Dracula and Klyotzki Dumplings

It looks like my Monster cookies were not scary enough for you, Beautiful People. Let me introduce you to some truly terrible real monsters who have become legendary.

Count Dracula really existed. He was born in Transylvania in fifteenth century and ruled the province called Wallachia. His name was Vlad III, and his last name was Dracul, which means Dragon in Romanian. He came by this name honestly, inheriting it from his father, Vlad II, who had joined a secret Order of the Dragon and assumed the name. In modern Romanian, dracul also means devil, and this translation went a long way towards inspiring many vampire legends. Wait, but the Bram Stoker’s blood drinker is Count Dracula, whereas our man is Prince Dracul. Granted, he also wasn’t a very savory character, dispatching his enemies with extreme cruelty. His favorite execution method was impaling, for which he earned a nickname Tepes – the Impaler. Not a nice guy by any stretch of imagination, but a blood drinker? No. Anyway, what about the missing letter?

200px-elizabeth_bathory_portrait

We find the letter, together with the answer, when we look at this beautiful young lady, Elizabeth Bathory, a serial killer who was called The Blood Countess, or Countess Dracula. It’s very simple: in Romanian, dracul is a male devil, and dracula is female. Since Elizabeth Arden and Estee Lauder had not started their businesses yet, Countess Elizabeth devised an innovative method to preserve her youth and beauty; she bathed in the blood of virgins (or so the stories claim). Perhaps she did, or maybe she didn’t, but the fact is that she was brought to trial and convicted of causing more than 600 deaths of young women, presumably virgins. The various atrocities she committed were indisputably proven by physical evidence. She lived more than a century after Vlad the Impaler’s death, but in the same region of Europe, so apparently the two monsters merged into one legend.

kleck_gr_sm_old

What do these bloody old legends have to do with a delicious soup? The Countess Dracula’s father, King Stefan Bathory, ruled, among many large and small provinces, a feudal stronghold called Klecia, today a city of Klyotzk (Klezk) in Belorus. Even though similar easy, cheap, and filling dumplings exist in practically all cuisines throughout the world, Belorussians proudly claim the Klyotzkian origins of their version.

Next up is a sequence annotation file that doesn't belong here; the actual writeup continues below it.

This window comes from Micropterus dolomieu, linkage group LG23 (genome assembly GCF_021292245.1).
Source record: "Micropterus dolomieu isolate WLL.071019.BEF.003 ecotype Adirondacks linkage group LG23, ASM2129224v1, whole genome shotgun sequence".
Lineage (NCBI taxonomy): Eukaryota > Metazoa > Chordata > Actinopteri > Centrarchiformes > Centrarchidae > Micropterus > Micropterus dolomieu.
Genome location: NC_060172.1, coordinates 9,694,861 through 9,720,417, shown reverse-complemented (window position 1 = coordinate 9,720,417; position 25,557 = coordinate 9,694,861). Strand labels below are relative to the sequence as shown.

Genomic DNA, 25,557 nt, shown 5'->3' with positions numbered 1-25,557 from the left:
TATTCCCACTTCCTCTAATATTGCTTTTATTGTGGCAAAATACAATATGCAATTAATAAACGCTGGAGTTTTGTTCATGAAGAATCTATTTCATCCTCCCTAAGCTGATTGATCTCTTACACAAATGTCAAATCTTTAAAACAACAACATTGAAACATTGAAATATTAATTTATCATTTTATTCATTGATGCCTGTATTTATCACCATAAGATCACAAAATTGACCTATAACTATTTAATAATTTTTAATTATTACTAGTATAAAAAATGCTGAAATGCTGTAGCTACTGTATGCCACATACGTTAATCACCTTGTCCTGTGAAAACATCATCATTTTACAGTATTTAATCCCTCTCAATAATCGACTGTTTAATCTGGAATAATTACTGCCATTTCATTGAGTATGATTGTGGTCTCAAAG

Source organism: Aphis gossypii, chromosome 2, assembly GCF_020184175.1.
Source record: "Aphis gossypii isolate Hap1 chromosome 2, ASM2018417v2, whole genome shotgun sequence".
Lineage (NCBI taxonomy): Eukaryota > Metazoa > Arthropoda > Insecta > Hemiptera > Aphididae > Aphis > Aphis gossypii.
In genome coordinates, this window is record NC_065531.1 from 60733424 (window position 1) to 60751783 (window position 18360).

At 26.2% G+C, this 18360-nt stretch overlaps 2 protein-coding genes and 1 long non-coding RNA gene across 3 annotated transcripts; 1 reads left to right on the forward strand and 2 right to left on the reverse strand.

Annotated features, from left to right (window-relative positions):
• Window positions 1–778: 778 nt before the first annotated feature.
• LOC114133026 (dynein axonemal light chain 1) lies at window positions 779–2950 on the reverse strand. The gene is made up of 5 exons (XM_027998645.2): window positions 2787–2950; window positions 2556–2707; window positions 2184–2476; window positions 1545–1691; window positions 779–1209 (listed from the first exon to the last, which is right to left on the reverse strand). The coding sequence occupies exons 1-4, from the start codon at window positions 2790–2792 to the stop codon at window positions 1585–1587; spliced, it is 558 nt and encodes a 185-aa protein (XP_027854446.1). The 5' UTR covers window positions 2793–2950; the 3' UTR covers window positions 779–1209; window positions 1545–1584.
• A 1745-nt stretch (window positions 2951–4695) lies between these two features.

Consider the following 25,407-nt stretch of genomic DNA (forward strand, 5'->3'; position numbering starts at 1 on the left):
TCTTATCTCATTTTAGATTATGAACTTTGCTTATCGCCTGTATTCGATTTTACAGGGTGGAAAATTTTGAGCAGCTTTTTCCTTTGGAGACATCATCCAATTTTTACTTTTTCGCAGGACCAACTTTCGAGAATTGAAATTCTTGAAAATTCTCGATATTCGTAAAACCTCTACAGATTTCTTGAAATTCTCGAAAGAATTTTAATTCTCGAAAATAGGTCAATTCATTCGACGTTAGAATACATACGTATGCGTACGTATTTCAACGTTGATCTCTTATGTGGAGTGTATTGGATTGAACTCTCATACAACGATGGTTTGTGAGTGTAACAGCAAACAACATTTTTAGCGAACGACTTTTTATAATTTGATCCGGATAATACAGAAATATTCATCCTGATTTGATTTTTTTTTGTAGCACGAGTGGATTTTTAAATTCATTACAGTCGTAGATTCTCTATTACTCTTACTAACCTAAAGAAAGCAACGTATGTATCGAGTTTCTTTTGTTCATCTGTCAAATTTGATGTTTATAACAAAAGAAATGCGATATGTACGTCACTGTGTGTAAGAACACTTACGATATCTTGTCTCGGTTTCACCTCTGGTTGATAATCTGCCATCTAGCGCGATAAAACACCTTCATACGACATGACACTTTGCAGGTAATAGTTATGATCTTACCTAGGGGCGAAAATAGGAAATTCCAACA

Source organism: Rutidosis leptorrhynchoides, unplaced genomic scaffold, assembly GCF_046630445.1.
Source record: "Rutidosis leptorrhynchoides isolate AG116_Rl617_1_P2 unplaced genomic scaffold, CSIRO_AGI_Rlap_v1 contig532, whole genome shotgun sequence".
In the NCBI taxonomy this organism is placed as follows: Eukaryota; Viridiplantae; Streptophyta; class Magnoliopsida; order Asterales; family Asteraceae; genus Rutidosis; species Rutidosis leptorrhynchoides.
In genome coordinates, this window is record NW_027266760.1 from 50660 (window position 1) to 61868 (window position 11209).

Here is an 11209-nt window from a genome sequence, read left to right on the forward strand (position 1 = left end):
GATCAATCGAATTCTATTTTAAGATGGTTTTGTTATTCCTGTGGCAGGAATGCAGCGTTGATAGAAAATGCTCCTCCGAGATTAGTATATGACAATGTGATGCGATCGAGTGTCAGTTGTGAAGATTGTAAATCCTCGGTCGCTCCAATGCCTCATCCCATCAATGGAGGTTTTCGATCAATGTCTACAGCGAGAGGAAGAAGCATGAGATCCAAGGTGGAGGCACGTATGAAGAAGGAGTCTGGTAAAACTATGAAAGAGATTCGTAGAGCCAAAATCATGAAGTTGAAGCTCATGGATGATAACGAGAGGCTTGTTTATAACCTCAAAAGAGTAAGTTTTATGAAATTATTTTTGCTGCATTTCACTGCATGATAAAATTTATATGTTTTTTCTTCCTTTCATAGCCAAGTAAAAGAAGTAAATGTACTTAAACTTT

All you need is flour and water, and maybe a bit of oil, to soften the dough. However, all cook books recommend to use milk instead of water, and some suggest to include eggs as well. I am making a traditional peasant recipe, without eggs, and instead of dairy milk, I use soy milk. It does make a difference, so that even with whole wheat flour, my Klyotzki come out light and fluffy. If you prefer not to use soy, any milk substitute of your choice will do. Baking powder and a pinch of salt also help.

Mix all this together, add a little water if the dough is too thick, and refrigerate it for about ten minutes. Meanwhile, heat up your soup. Which soup? Whatever you have. Klyotzki will be a welcome addition to any soup, as long as it is hot. I usually drop them either into my  Everything Soup (for recipe, click here) or my Summer Cabbage Soup (for recipe, click here), but trust me, any soup will only benefit from these tasty morsels! Bring it to boil and drop little pieces of dough into your boiling soup. You can use a teaspoon or just pinch little bits off. Simmer for about five minutes, and it’s ready – forget about all the legendary monsters and go get a spoon!

INGREDIENTS

  • 1 cup whole wheat flour
  • 1 tsp baking powder
  • 2 tablespoons olive oil
  • 2 tablespoons soy milk, or any non-dairy milk of your choice
  • A pinch of salt
  • 1 tablespoon water, if needed

PROCEDURE

  • Mix all ingredients until well blended for soft dough.
  • Refrigerate for 10 minutes.
  • Drop small portions into boiling soup, cook on medium for 5 minutes.
  • Alternatively, cook in boiling water and serve with any sauce as side dish.

Enjoy!

54 Comments Add yours

  1. ShiraDest says:

    “What do these bloody old legends have to do with a delicious soup?”
    Nice!
    And the soup looks great!

    Liked by 4 people

    1. Thank you, darling! Go make some!

      Liked by 2 people

  2. A delicious link 🙂

    Liked by 2 people

    1. Thank you very much, Derrick.

      Liked by 1 person

  3. Mmmm. Dumplings! 😋🍂😍

    Liked by 2 people

    1. Thank you, dear Gail! 😻

      Liked by 1 person

  4. Love a good story! Oh, and a good bowl of soup.

    Liked by 2 people

    1. Thank you so much, dear Dorothy; I am so glad you like it!

      Liked by 1 person

    1. Thank you so much for reblogging, dear Edward!

      Like

  5. Very interesting characters,in this posting. Have i told you, some of my ancestors are from Hungary, had lived a longer time in Romania (Wallachia). 😉 Indeed, the soup sounds delicious. Thank you for sharing, Dolly! Stay save, and enjoy life. Michael